Tensor computations have garnered broad interests from pure, applied, and computational mathematics. Compared to matrix computations, tensor computations exhibit additional theoretical and practical challenges in regard to decompositions, approximations, and other problems. These challenges may be of an algebraic, analytic, numerical, or algorithmic nature. A common difficulty is the lack of tensor counterparts to classical matrix normal forms like the singular value decomposition or Jordan form. As a result, one often needs to combine tools from multiple areas such as numerical linear algebra, nonlinear optimization, computational algebra, probabilistic computation, high-dimensional approximation, etc, in order to develop efficient, provably correct algorithms for tensor computations.
This workshop aims to bring together researchers with different expertise to exchange ideas on designing computational methods for various tensor problems. One of the main features will be a focus on rigorous algorithms for which one may guarantee convergence to a global solution under reasonable conditions. Topics will include provable algorithmic guarantees in terms of computational efficiency and robustness, algorithmic techniques like spectral methods, iterative methods for nonconvex optimization, and powerful convex relaxation hierarchies like sum-of-squares, etc, where correctness guarantees may be established under suitable assumptions motivated by applications. A secondary goal is to better delineate and understand the boundary separating the possible from the impossible in tensor computations — computational tractability vs intractability, existence/uniqueness vs nonexistence/nonuniqueness of solutions, tameness vs wildness, etc.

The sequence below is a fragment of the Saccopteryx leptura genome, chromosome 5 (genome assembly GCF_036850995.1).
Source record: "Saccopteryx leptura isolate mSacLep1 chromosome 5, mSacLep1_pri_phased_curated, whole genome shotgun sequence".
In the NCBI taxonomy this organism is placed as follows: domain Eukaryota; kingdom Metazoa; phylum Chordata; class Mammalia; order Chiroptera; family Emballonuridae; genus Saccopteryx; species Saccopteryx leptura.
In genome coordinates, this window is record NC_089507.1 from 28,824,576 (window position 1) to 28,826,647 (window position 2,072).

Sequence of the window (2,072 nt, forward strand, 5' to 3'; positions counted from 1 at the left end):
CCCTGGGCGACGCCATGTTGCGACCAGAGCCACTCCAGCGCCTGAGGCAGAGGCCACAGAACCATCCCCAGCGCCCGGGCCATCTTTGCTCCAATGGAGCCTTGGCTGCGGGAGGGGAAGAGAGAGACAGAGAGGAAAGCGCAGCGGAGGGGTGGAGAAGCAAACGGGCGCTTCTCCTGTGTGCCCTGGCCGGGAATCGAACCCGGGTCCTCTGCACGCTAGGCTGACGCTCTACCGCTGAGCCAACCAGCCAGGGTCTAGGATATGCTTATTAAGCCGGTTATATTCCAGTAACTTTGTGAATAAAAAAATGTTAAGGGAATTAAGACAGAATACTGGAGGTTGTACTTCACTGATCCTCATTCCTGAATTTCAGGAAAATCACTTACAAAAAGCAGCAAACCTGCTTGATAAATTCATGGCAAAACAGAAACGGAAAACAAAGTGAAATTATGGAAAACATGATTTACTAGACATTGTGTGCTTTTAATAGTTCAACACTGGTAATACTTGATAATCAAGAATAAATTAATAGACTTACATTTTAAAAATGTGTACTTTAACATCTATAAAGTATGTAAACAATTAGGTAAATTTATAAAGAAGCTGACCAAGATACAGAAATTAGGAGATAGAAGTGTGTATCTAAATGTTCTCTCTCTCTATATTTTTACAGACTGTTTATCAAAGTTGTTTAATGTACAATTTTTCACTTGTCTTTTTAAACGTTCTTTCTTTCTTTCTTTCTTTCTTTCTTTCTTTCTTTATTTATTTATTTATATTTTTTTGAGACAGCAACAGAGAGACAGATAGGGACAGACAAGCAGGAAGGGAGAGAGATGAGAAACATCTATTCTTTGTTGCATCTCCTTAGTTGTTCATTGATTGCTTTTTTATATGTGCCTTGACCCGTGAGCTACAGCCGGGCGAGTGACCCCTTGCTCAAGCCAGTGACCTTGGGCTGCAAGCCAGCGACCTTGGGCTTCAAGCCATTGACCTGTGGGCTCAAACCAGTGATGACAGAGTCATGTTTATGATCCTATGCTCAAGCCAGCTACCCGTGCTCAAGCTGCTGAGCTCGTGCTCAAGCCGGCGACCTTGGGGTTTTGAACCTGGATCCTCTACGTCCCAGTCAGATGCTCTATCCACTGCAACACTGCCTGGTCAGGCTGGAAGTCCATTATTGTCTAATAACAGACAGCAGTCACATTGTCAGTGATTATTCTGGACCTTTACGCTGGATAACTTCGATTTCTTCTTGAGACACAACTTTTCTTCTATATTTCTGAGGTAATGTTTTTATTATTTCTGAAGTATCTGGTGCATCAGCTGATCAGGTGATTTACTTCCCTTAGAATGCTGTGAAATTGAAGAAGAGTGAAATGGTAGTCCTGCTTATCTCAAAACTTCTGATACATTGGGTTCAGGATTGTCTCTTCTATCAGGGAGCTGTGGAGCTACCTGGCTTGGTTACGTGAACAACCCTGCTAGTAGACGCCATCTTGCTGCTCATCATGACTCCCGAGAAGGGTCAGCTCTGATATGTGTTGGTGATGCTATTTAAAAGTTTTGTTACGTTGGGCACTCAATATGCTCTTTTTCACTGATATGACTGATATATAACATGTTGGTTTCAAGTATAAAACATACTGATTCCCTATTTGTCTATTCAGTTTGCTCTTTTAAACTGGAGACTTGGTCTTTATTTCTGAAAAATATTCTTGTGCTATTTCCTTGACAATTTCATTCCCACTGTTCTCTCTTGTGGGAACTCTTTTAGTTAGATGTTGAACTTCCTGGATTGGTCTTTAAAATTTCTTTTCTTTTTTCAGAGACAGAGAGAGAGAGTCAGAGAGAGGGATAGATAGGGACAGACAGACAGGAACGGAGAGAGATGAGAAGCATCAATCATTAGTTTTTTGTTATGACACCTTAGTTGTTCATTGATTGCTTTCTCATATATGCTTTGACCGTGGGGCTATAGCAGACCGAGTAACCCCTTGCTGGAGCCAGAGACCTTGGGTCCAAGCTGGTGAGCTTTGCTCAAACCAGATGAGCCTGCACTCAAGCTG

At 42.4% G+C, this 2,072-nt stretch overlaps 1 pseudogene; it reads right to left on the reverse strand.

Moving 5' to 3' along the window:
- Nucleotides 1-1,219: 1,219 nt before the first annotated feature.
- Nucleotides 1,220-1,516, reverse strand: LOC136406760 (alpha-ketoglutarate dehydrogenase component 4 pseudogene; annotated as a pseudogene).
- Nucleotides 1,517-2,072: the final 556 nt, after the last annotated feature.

The workshop will cover a wide range of tensor problems drawn from applications in signal and image processing, machine learning, quantum information, and scientific computing. A major impetus will be the application of tensor networks in quantum many-body physics, covering both their use in simulating physical systems and limitations imposed by quantum complexity theory.
This workshop will include a poster session; a request for posters will be sent to registered participants in advance of the workshop.
(University of Chicago)
Jiawang Nie (University of California, San Diego (UCSD))
Norbert Schuch (Max-Planck-Institut für Quantenoptik)
Anna Seigal (University of Oxford)
André Uschmajew (Max-Planck-Institut für Mathematik in den Naturwissenschaften)
Aravindan Vijayaraghavan (Northwestern University)